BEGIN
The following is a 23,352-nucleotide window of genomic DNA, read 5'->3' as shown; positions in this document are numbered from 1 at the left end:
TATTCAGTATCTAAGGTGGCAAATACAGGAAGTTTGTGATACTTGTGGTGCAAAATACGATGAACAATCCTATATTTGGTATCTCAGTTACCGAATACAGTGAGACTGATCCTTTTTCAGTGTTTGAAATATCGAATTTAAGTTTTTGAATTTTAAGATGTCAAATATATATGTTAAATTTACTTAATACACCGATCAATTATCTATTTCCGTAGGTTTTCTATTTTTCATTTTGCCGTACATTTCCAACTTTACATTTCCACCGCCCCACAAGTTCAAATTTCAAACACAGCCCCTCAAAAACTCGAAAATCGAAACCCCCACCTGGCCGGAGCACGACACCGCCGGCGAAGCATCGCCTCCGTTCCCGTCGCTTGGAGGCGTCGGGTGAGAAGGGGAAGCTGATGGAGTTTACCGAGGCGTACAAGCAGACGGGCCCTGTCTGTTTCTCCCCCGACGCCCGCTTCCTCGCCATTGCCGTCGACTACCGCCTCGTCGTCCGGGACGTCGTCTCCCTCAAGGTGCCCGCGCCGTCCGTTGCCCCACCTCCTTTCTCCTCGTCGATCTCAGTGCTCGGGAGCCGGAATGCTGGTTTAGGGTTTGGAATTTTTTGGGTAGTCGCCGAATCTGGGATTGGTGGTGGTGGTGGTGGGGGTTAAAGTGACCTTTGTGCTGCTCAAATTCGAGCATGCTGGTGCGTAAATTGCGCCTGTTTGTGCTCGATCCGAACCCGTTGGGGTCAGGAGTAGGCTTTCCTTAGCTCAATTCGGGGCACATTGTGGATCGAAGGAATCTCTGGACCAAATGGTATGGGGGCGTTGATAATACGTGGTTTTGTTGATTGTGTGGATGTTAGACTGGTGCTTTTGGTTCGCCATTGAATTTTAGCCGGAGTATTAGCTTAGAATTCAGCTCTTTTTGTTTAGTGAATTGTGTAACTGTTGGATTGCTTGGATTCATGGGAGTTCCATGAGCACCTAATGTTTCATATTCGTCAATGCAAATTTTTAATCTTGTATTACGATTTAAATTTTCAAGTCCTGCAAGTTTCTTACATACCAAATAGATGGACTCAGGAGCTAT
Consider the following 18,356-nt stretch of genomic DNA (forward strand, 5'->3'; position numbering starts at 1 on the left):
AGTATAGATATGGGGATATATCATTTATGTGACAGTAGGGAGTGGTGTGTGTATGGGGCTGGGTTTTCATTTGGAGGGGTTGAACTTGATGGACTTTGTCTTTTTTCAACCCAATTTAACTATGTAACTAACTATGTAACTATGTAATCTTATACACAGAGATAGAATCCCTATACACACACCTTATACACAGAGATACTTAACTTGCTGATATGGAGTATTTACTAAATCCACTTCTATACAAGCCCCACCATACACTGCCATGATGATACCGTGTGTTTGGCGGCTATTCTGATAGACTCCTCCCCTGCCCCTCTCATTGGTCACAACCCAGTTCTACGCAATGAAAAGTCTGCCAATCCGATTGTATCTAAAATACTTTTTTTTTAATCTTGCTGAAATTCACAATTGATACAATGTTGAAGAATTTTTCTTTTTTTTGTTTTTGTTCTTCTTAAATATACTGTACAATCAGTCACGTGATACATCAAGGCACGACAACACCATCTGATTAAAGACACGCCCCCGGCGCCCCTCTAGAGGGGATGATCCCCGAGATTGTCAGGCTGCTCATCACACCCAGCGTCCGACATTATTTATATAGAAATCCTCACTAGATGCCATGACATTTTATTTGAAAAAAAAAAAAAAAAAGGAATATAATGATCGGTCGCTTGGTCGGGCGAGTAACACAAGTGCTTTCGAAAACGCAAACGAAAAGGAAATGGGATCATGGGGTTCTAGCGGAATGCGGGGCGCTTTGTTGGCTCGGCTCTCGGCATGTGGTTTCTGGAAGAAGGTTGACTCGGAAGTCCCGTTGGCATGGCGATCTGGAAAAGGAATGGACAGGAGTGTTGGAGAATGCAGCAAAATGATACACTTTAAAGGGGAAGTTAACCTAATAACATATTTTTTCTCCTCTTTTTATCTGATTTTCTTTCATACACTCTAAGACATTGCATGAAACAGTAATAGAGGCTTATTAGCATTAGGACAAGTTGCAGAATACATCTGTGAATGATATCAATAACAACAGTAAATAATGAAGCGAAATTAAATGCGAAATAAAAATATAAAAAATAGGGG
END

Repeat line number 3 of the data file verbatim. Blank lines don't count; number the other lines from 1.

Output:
Consider the following 18,356-nt stretch of genomic DNA (forward strand, 5'->3'; position numbering starts at 1 on the left):